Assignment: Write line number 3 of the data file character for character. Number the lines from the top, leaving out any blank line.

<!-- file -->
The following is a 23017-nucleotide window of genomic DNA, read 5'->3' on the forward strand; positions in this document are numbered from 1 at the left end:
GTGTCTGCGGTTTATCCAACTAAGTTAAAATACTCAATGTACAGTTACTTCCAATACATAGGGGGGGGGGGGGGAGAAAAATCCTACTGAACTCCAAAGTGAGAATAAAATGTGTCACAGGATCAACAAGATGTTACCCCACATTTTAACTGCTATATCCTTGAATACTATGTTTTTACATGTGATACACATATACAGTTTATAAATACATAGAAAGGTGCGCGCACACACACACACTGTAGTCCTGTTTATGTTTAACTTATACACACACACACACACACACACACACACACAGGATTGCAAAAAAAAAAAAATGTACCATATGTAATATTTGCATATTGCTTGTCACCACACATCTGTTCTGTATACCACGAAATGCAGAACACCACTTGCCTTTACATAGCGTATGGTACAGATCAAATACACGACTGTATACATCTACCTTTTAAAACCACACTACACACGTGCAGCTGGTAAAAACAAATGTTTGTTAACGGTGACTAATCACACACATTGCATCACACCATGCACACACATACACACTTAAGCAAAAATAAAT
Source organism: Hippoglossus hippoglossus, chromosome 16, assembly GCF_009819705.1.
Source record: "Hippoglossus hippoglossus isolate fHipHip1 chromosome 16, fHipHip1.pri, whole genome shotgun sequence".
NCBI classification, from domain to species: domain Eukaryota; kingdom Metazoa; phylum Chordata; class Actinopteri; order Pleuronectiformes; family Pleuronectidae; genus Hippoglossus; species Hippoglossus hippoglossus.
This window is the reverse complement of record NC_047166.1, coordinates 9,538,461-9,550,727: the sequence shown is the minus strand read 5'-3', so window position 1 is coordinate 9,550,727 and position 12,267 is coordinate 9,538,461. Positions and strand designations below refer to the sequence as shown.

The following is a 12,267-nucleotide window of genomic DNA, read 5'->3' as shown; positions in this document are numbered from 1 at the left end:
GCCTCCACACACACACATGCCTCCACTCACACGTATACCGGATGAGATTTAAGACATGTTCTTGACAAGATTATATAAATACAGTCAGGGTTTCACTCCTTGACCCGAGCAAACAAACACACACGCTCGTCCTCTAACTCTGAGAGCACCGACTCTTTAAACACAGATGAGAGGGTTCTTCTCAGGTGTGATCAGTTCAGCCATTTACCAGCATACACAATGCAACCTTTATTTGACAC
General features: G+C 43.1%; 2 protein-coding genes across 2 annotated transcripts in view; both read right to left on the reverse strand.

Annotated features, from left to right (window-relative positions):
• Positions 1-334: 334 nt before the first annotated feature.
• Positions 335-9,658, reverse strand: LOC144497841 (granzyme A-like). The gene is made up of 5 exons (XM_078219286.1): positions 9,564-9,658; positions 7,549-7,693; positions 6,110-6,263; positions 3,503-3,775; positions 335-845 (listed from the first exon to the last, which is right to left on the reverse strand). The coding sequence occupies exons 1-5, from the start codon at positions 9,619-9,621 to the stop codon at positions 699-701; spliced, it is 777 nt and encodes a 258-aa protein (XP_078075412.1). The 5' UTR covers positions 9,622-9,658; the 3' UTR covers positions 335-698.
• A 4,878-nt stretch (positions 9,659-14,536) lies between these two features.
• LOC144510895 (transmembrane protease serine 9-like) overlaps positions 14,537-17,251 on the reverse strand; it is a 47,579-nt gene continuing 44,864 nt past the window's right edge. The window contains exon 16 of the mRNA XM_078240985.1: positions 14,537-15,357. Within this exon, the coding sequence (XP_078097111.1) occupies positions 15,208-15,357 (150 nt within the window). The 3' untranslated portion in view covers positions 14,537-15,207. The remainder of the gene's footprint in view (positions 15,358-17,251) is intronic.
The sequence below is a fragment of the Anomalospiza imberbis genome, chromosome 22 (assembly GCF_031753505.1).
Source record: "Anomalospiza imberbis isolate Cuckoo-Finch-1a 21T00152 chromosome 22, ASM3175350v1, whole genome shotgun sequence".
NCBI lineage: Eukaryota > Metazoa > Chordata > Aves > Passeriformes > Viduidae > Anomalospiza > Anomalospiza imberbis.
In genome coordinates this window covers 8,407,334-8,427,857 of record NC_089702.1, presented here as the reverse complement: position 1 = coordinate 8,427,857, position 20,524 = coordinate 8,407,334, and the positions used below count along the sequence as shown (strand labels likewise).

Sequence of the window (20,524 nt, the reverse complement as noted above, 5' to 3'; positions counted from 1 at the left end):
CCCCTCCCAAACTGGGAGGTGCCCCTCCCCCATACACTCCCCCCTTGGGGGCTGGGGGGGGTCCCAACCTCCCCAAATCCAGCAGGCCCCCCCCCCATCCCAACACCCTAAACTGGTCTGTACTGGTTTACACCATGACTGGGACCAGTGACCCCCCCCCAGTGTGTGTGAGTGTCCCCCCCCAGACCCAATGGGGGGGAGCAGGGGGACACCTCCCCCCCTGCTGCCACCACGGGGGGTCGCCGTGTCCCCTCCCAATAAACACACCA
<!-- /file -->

Source organism: Hippoglossus hippoglossus, chromosome 16, assembly GCF_009819705.1.